Ship, ahoy! You're speaking of Dr. Bunger, who's traveling on the British ship Samuel Enderby
when it encounters the Pequod
of Nantucket. In his hell-bent pursuit of the sperm whale that he blames for his crippled condition, Captain Ahab besieges Dr. Bunger to disclose the damage he's seen done by the Great White Whale.
In Chapter 100 of Moby-Dick, author Herman Melville introduces Dr. Bunger with this description:
His face was an exceedingly round but sober one; he was dressed in a faded blue woolen frock or shirt, and patched trowsers; and had thus far been dividing his attention between a marlingspike he held in one hand, and a pill-box held in the other, occasionally casting a critical glance at the ivory limbs of the two crippled captains.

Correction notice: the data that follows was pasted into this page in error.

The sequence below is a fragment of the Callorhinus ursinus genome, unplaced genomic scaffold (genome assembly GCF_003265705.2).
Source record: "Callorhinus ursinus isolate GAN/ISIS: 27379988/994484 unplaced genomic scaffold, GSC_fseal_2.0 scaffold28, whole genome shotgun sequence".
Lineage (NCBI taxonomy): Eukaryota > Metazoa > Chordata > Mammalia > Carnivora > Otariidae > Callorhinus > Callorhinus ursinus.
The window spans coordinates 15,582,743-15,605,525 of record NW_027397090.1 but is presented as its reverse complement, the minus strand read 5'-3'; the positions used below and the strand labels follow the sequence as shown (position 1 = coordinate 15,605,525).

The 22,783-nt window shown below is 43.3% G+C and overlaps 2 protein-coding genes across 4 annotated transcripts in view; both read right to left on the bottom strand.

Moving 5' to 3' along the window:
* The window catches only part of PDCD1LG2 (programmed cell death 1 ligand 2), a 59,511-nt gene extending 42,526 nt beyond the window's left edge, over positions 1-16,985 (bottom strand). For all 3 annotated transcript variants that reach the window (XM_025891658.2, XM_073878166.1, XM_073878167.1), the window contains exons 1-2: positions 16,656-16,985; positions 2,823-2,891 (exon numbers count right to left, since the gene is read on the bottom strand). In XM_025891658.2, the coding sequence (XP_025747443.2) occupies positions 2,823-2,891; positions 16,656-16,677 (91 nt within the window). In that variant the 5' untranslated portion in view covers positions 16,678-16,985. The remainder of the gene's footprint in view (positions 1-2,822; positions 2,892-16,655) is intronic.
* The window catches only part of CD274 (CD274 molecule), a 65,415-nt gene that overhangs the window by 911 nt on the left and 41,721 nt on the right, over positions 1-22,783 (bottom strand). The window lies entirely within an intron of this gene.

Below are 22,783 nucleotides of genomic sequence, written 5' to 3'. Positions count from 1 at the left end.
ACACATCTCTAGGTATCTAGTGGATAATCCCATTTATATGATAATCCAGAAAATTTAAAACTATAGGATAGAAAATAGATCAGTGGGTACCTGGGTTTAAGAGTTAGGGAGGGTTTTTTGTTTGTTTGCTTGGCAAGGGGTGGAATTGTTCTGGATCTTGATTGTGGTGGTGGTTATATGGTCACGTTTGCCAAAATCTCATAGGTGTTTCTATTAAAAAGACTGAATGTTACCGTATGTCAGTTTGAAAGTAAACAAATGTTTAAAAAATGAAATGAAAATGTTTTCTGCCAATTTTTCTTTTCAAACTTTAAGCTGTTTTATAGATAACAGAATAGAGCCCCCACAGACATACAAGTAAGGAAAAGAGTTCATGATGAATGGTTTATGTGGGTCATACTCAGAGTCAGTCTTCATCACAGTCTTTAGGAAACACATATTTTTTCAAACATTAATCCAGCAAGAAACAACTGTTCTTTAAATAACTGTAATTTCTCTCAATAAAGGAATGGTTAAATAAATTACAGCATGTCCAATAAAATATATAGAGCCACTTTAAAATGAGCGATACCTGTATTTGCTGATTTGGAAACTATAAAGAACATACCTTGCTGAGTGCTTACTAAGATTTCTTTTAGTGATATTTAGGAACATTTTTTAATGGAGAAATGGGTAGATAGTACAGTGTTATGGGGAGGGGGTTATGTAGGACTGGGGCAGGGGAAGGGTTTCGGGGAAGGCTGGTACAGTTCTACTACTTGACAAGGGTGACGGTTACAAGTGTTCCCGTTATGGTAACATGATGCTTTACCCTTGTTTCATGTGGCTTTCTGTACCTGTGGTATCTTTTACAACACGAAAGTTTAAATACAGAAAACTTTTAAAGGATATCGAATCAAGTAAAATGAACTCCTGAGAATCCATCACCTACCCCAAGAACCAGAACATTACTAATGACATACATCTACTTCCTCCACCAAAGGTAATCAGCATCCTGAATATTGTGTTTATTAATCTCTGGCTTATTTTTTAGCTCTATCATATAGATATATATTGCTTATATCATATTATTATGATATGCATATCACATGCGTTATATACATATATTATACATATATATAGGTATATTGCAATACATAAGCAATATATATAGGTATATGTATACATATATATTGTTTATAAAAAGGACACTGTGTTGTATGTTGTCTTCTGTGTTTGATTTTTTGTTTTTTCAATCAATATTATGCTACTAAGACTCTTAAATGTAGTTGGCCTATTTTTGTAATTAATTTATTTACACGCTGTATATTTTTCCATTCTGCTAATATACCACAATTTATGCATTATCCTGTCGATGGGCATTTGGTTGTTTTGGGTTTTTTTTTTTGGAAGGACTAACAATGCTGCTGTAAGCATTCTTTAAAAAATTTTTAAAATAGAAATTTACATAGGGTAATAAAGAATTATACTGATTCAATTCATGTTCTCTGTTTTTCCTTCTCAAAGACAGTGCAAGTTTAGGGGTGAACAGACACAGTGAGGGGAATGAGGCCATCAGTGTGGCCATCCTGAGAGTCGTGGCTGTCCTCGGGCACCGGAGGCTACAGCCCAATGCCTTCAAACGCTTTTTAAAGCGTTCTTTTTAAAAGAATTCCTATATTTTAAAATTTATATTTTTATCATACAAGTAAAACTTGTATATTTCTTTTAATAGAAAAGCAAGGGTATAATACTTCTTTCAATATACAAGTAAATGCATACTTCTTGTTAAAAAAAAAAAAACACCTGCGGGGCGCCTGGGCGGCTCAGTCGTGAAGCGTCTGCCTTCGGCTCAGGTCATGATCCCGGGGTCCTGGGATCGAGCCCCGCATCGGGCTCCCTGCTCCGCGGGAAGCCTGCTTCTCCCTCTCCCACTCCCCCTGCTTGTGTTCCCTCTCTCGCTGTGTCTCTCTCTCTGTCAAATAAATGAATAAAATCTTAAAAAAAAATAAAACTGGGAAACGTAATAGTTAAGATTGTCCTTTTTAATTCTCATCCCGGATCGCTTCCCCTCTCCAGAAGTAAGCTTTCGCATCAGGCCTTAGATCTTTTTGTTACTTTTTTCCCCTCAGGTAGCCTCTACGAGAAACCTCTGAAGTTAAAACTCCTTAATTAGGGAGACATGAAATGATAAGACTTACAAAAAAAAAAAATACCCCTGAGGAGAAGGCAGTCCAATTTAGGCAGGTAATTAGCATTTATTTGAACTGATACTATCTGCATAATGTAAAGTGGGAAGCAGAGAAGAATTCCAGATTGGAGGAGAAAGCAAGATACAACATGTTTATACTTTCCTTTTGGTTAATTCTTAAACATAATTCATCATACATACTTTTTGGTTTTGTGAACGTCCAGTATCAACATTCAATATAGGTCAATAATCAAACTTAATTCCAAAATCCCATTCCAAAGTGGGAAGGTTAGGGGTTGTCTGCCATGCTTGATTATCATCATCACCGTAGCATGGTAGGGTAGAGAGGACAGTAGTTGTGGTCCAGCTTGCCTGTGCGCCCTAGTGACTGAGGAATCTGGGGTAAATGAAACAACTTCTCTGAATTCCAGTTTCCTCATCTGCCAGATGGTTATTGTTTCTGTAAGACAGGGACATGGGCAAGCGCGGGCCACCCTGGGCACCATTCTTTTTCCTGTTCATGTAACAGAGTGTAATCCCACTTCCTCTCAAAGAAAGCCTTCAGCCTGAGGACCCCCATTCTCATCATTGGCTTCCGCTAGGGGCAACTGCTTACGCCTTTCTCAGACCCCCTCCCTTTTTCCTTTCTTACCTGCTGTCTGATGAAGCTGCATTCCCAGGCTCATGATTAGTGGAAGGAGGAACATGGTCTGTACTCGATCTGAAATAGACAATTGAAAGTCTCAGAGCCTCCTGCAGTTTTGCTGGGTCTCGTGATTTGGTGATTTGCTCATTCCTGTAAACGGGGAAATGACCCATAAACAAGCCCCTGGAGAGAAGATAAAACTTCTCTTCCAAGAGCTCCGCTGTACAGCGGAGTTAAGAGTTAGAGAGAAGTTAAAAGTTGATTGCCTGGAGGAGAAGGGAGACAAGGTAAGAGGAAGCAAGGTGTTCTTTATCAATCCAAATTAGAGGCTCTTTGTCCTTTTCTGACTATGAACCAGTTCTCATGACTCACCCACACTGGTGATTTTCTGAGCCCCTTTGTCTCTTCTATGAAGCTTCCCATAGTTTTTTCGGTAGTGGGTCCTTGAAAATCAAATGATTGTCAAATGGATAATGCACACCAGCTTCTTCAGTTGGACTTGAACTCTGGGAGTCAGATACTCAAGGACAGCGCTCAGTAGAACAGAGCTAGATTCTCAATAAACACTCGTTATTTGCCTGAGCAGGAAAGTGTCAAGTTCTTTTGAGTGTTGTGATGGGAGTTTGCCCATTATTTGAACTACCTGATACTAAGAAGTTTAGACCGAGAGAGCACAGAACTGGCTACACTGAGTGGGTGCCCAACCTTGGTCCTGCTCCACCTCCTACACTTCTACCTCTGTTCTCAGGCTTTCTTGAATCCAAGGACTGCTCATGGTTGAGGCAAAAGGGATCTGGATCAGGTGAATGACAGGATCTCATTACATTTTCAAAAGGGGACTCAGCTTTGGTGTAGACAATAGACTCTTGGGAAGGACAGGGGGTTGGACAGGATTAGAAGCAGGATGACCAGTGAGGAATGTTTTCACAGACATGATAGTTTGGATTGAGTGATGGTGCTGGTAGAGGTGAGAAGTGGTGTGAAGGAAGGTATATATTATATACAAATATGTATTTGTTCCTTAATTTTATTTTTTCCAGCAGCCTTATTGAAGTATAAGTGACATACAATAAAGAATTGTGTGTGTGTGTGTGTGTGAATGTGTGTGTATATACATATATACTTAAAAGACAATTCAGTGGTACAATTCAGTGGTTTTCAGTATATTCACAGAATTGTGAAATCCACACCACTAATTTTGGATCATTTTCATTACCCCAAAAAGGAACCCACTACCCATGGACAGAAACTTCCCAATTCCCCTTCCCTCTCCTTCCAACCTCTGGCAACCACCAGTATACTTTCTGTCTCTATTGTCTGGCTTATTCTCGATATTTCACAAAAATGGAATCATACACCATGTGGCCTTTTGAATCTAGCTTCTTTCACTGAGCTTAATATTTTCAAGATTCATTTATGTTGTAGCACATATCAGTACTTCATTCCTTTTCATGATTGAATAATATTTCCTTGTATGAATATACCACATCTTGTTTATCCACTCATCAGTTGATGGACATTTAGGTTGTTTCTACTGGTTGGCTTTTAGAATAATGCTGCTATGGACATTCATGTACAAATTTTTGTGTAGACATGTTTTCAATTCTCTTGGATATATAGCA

Dr. Bunger proceeds to feed Ahab's interest in tales related to the captain's fierce adversary, suggesting the old sailor leave well enough alone before he suffers more harm. Melville continues Bunger's address to Ahab and the Enderby's Captain Boomer:
Do you know, gentlemen, that the digestive organs of the whale are so inscrutably constructed by Divine Providence, that it is quite impossible for him to completely digest even a man's arm? And he knows it too. So that what you take for the White Whale's malice is only his awkwardness. For he never means to swallow a single limb; he only thinks to terrify by feints.
In the end, of course, Captain Ahab's craving to destroy the object of his anguish causes his own demise.